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Chrysler Q3 Earnings Surge 80%

“We’ve changed the conversation,” says CEO Marchionne.

by on Oct.29, 2012

Strong demand for the new Dodge Dart helped drive up Chrysler sales and earnings.

Buoyed by the largest sales increase among all domestic makers, Chrysler saw its earnings surge by 80% during the third quarter, while revenues gained 18%.

The U.S. maker – which is partnered with Italy’s Fiat SpA – has scored the biggest sales gains of any of the Detroit Big Three this year, the increase in demand lagging only key Japanese makers Toyota and Honda which have been recovering from last year’s serious inventory shortages caused by Japan’s March 2011 earthquake and tsunami.

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“We’ve changed the conversation at Chrysler Group,” said Sergio Marchionne, who serves as CEO of both Chrysler and Fiat, the Italian maker now holding a majority stake in its U.S. ally.

Chrysler’s July – September earnings shot to $381 million from $212 million a year ago.  Sales and other revenues rose to $15.5 billion from a year ago.

The other domestic makers have yet to report their third-quarter numbers though, by comparison, Honda today revealed it earned $1 billion worldwide for the latest quarter, up by 36%.

Chrysler has been gaining significant share this year, September sales surging by 12% as new models like the Dodge Dart have gained a following.  The maker has now had 30 consecutive months of sales gains, a significant turnaround after emerging from bankruptcy in mid-2009.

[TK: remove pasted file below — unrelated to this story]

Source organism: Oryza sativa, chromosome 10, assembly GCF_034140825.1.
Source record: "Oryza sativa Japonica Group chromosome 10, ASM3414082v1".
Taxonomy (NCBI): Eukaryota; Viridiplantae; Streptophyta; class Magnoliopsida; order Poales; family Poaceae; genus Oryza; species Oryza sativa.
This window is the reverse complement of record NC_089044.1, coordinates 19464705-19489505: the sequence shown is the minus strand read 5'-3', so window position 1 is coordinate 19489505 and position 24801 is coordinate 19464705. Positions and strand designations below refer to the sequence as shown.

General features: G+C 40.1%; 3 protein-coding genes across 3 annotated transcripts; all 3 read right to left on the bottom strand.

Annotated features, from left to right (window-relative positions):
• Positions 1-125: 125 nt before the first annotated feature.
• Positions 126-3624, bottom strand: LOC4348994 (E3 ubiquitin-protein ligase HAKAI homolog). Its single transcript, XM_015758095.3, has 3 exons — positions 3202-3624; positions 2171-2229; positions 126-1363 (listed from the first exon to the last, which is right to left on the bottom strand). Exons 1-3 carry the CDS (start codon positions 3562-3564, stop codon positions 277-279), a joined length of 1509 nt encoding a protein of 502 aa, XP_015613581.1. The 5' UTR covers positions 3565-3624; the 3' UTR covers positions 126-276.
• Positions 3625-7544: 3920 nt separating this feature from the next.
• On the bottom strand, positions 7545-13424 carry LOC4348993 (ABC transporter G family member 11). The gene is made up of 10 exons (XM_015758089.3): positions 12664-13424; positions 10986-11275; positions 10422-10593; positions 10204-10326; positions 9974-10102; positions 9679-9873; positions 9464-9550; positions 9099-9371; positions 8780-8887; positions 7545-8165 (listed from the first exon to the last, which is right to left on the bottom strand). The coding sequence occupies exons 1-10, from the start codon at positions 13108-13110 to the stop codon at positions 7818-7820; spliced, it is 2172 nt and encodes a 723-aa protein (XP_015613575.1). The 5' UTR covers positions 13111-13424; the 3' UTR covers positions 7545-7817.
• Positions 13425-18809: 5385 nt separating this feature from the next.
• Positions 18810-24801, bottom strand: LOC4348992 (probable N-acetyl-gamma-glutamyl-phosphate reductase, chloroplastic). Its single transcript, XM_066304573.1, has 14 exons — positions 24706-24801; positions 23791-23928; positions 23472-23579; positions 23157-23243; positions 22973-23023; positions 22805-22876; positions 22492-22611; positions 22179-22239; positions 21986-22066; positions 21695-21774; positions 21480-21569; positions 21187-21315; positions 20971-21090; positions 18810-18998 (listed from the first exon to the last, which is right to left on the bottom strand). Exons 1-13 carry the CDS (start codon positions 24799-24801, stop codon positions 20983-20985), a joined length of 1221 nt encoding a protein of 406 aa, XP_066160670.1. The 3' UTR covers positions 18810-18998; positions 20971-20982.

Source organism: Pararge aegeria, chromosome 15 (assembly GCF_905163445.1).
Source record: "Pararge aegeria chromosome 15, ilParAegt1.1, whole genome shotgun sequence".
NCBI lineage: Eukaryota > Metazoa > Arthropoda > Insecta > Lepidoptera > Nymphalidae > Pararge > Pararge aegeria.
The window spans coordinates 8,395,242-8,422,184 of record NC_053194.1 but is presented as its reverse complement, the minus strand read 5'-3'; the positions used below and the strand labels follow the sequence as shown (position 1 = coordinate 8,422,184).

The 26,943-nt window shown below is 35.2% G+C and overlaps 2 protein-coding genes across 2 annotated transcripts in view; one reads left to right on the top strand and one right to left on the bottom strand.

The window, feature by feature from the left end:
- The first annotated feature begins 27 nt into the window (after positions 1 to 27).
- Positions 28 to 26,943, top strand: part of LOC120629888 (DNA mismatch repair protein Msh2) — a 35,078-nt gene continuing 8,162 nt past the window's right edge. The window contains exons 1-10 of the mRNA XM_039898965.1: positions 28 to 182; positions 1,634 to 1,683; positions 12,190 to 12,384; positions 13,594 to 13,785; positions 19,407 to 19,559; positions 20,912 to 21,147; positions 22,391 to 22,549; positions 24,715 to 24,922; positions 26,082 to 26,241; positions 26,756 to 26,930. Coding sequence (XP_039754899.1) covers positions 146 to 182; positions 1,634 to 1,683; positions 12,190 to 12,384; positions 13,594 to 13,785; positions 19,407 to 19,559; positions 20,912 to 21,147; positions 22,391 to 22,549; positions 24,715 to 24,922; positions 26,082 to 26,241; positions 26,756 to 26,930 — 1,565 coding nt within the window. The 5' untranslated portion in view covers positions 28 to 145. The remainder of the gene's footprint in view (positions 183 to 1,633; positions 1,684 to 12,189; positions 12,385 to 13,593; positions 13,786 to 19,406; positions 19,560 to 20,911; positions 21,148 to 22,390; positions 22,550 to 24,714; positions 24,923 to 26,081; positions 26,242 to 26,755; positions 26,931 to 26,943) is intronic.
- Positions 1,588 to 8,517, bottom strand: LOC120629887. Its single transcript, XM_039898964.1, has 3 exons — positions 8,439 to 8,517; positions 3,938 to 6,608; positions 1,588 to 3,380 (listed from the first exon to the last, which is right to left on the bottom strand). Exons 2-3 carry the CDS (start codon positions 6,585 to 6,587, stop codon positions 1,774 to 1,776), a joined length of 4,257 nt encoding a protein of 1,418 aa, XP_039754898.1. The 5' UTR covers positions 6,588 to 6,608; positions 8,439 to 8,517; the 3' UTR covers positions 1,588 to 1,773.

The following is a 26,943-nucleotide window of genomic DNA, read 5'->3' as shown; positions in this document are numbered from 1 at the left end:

“We have revamped our product lineup with such segment-defining models as the Jeep Grand Cherokee and the Chrysler 300. Critics and consumers already are responding positively to the Dodge Dart and to the 2013 Ram 1500, with its best-in-class fuel economy,” noted Marchionne.

That’s particularly good news for its alliance partner Fiat which has been struggling to reverse a severe decline in its home market. Most European makers have suffered sharp sales and earnings declines due to the continent’s ongoing debt crisis – but that has been particularly severe in Southern European markets such as Italy, Fiat’s home.

The Italian maker is expected to fall significantly short of sales and revenue targets Marchionne set for it in 2009 and is considered all but certain to miss a 2014 goal of selling 6 million cars – combining volume with Chrysler.

A survey of analysts by the Bloomberg news service found their consensus is that the 2014 Fiat revenue target of 104 billion Euros, meanwhile, will likely have to be cut to 89 billion.

Marchionne is expected to address those concerns this week in a conference call.

The irony is that Chrysler – which was expected to be liquidated before Fiat agreed to serve as a white knight — now may have to keep its Italian partner afloat.

Nonetheless, it has problems of its own, including its heavy dependence on the North American market. Since tying up with Fiat, however, Chrysler has been pushing to gain ground in Europe – where some of its models are sold under Fiat brand names such as Lancia.

It also has confirmed plans to start building new Jeeps in China, the world’s largest motor vehicle market – though contrary to misquotes by Presidential contender Mitt Romney, that won’t involve transferring production from the U.S.  Vehicles to be produced in China will be specifically targeted at that booming market.

Chrysler also has to address quality issues. It slipped in the latest Consumer Reports Automotive Reliability Study, even as cross-town rival General Motors gained ground. ( Click Here  for more on that story.)

Chrysler has so far earned $1.29 billion for the first three quarters and is reaffirming a target of $1.5 billion for the full year.  It is standing by earlier forecasts that call for worldwide sales of  2.3 million to 2.4 million for all of 2012.

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